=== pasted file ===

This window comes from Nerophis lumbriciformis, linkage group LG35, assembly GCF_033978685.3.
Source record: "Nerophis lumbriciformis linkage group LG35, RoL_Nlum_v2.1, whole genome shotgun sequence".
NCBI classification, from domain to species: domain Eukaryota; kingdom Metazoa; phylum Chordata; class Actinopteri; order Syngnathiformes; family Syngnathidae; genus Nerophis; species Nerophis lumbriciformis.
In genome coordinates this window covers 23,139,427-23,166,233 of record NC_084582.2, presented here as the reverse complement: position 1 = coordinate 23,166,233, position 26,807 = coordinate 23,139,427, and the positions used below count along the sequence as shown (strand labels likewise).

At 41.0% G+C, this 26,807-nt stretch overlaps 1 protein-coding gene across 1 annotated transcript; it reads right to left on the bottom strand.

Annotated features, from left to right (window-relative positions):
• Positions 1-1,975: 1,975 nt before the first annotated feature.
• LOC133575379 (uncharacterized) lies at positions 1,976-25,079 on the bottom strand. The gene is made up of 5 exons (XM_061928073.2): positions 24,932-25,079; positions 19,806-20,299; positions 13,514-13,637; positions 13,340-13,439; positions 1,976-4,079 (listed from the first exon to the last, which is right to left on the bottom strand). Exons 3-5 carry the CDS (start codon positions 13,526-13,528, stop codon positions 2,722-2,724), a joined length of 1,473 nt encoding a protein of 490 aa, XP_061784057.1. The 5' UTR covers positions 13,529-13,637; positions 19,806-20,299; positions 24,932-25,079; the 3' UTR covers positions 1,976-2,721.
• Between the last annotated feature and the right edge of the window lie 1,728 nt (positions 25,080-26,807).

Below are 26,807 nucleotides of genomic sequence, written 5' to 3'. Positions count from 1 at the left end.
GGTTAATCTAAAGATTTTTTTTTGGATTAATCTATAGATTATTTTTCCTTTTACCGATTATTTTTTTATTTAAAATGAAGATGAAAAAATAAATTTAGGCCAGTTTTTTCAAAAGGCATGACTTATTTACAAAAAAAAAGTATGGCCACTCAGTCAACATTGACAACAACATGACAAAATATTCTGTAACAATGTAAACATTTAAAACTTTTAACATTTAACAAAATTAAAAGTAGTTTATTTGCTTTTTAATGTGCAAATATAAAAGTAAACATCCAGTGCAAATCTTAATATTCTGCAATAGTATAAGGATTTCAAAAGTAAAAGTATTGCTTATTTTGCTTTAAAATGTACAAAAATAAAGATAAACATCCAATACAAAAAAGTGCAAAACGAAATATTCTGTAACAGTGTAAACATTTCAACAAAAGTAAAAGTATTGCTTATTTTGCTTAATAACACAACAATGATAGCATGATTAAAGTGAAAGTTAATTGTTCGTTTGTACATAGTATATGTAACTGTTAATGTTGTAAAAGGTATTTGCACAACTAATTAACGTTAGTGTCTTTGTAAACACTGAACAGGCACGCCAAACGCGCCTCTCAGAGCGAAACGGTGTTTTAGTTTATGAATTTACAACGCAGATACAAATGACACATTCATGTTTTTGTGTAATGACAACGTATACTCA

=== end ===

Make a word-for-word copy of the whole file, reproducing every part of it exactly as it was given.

This window comes from Nerophis lumbriciformis, linkage group LG35, assembly GCF_033978685.3.
Source record: "Nerophis lumbriciformis linkage group LG35, RoL_Nlum_v2.1, whole genome shotgun sequence".
NCBI classification, from domain to species: domain Eukaryota; kingdom Metazoa; phylum Chordata; class Actinopteri; order Syngnathiformes; family Syngnathidae; genus Nerophis; species Nerophis lumbriciformis.
In genome coordinates this window covers 23,139,427-23,166,233 of record NC_084582.2, presented here as the reverse complement: position 1 = coordinate 23,166,233, position 26,807 = coordinate 23,139,427, and the positions used below count along the sequence as shown (strand labels likewise).

At 41.0% G+C, this 26,807-nt stretch overlaps 1 protein-coding gene across 1 annotated transcript; it reads right to left on the bottom strand.

Annotated features, from left to right (window-relative positions):
• Positions 1-1,975: 1,975 nt before the first annotated feature.
• LOC133575379 (uncharacterized) lies at positions 1,976-25,079 on the bottom strand. The gene is made up of 5 exons (XM_061928073.2): positions 24,932-25,079; positions 19,806-20,299; positions 13,514-13,637; positions 13,340-13,439; positions 1,976-4,079 (listed from the first exon to the last, which is right to left on the bottom strand). Exons 3-5 carry the CDS (start codon positions 13,526-13,528, stop codon positions 2,722-2,724), a joined length of 1,473 nt encoding a protein of 490 aa, XP_061784057.1. The 5' UTR covers positions 13,529-13,637; positions 19,806-20,299; positions 24,932-25,079; the 3' UTR covers positions 1,976-2,721.
• Between the last annotated feature and the right edge of the window lie 1,728 nt (positions 25,080-26,807).

Below are 26,807 nucleotides of genomic sequence, written 5' to 3'. Positions count from 1 at the left end.
GGTTAATCTAAAGATTTTTTTTTGGATTAATCTATAGATTATTTTTCCTTTTACCGATTATTTTTTTATTTAAAATGAAGATGAAAAAATAAATTTAGGCCAGTTTTTTCAAAAGGCATGACTTATTTACAAAAAAAAAGTATGGCCACTCAGTCAACATTGACAACAACATGACAAAATATTCTGTAACAATGTAAACATTTAAAACTTTTAACATTTAACAAAATTAAAAGTAGTTTATTTGCTTTTTAATGTGCAAATATAAAAGTAAACATCCAGTGCAAATCTTAATATTCTGCAATAGTATAAGGATTTCAAAAGTAAAAGTATTGCTTATTTTGCTTTAAAATGTACAAAAATAAAGATAAACATCCAATACAAAAAAGTGCAAAACGAAATATTCTGTAACAGTGTAAACATTTCAACAAAAGTAAAAGTATTGCTTATTTTGCTTAATAACACAACAATGATAGCATGATTAAAGTGAAAGTTAATTGTTCGTTTGTACATAGTATATGTAACTGTTAATGTTGTAAAAGGTATTTGCACAACTAATTAACGTTAGTGTCTTTGTAAACACTGAACAGGCACGCCAAACGCGCCTCTCAGAGCGAAACGGTGTTTTAGTTTATGAATTTACAACGCAGATACAAATGACACATTCATGTTTTTGTGTAATGACAACGTATACTCA